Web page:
And the reason for this procedure is explicit and somewhat prosaic: at the end of this chapter, Michael Heinrich declares that his introduction will not clarify this issue, because, as he argues, dialectics, in the history of Marxism, appears only as a “ supertrump” that can “explain absolutely everything”, as “empty rhetoric” or even as a “discursive weapon” that the fighting party forces raise and launch against each other with the aim of overturning the opposing positions.

In the best of cases, it would have presented itself, in Friedrich Engels' lyrics in the Anti-Duhring, as the “science of the universal laws of movement and evolution of nature, human society and thought” (Heinrich, 2024, p. 49) – that is, according to him, as a worldview that is both trivial and very pretentious .

At the very least, it is possible to say that this strategy is dangerous even if it is based on Marx's own decision to leave the clarification of this point for a future that is always postponed. Therefore, a large part of the misunderstandings of this philosopher's work arise precisely from the misunderstandings of what the dialectic that comes from Hegel is. From the outset, it would be necessary to say that it is not to be confused with dialectics in the ancient sense in which it appears as a synonym for rhetoric or in the common sense in which it appears as a character of the interaction process, in particular, through words, that is , of discursive processes. In any case, it will be in chapter 3, entitled “value, work and money”, that the consequences of this option appear.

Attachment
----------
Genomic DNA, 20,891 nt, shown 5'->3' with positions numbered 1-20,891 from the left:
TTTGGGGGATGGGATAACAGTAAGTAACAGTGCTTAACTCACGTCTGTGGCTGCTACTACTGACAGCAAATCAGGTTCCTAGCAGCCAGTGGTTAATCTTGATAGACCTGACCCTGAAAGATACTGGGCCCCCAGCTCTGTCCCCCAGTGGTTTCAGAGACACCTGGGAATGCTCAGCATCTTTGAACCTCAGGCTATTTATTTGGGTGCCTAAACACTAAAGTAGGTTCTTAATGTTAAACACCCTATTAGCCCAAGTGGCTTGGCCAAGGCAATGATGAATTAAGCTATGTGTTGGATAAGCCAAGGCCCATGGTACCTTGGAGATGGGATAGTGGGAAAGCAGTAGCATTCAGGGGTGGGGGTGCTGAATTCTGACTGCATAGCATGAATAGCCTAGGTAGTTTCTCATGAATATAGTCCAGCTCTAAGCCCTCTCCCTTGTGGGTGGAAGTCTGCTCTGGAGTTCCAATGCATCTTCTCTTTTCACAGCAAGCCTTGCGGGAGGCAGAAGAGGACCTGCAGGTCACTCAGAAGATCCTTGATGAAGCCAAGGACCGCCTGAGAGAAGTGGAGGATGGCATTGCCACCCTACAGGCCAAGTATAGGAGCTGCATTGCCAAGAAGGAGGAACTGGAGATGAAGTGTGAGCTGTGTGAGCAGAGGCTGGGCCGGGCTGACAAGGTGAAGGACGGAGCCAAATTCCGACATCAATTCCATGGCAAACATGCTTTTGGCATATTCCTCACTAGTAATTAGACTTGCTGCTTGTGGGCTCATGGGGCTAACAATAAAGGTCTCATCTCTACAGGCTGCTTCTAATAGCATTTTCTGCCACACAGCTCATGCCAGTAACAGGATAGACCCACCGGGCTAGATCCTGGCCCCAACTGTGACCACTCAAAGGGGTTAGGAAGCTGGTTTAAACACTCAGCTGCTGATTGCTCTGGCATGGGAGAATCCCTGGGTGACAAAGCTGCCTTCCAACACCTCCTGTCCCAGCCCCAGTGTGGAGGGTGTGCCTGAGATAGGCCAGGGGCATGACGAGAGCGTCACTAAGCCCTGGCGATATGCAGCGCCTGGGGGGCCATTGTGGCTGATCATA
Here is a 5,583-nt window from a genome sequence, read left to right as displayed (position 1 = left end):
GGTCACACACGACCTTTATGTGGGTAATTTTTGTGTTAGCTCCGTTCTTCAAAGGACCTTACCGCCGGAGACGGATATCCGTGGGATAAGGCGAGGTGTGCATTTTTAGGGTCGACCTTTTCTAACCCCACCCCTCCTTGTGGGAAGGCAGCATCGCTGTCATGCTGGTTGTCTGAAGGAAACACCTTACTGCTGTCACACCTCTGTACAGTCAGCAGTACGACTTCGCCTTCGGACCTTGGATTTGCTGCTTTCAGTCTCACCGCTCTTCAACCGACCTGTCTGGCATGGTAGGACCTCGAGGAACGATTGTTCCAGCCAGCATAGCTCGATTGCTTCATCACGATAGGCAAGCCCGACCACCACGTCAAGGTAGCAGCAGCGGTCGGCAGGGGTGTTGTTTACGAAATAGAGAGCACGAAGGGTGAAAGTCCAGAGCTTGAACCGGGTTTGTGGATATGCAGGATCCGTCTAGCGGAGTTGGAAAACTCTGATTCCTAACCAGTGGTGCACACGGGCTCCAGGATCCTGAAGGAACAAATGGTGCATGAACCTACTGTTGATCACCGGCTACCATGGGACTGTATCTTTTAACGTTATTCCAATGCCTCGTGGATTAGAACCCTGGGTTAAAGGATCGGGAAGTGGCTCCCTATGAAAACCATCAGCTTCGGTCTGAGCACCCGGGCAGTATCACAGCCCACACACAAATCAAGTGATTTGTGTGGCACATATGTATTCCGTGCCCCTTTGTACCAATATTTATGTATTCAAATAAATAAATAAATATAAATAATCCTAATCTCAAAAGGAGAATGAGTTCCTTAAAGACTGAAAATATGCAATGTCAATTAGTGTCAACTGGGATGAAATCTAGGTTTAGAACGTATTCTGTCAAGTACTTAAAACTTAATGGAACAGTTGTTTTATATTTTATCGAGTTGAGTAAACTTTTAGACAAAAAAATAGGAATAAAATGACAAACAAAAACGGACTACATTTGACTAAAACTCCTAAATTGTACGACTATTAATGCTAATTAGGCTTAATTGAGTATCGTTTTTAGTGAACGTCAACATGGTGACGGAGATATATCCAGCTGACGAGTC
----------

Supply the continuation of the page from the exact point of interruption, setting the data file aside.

To begin with, it should be noted that at no point in this extract is it clear that Marx, in the first three chapters of The capital, deals with the appearance of the capitalist mode of production and what can be understood from it. And this is very important. Therefore, a central characteristic of this author's method consists of making a critical movement that goes from appearance, from the phenomenal sphere, to the essence, that is, to what appearance holds within itself and that does not appear immediately.

If Michael Heinrich remembers that Marx starts with the commodity, his own understanding of this object does not appear to be sufficient. Yes, it explains what it is. By “commodity” – he says – “we understand something that is exchanged, which in addition to its use value also has an exchange value” (Heinrich, 2024, p. 52). Now, classical economists had already taken the commodity as a duality of use value (on the one hand) and exchange value (on the other hand). Marx, however, takes the commodity as a double thing, as a duplicity, that is, as an apparent contradiction, that is, as use-value and denied use-value (not use-value). For, only assuming that the exchange value of the commodity is the negation of its use value and that it is expressed – and can only be expressed – as a quantum of another use value, can one reach the conclusion that the Exchange value is a form of manifestation of something distinct from it, value.

The key moment of this “analysis” consists in discovering that an equality of the type “banana = orange” or even “banana = x of orange” is, as an appearance, absurd and that this equality only makes sense when it is admitted that deals with the apparent form of equality of value.

In fact, it is not possible to take a step towards understanding The capital without taking into account the conceptual dialectic that comes from Hegel. And this topic is really difficult to address, especially in an introduction. Even if it produces restlessness, it is necessary to bear in mind that dialectics cannot be confused with discourses of understanding that work with fixed and, if possible, strictly delimited notions. The notions of dialectics are transformative because they aim to grasp possible transformations. They contain the explicit and the implicit, the act and the potency.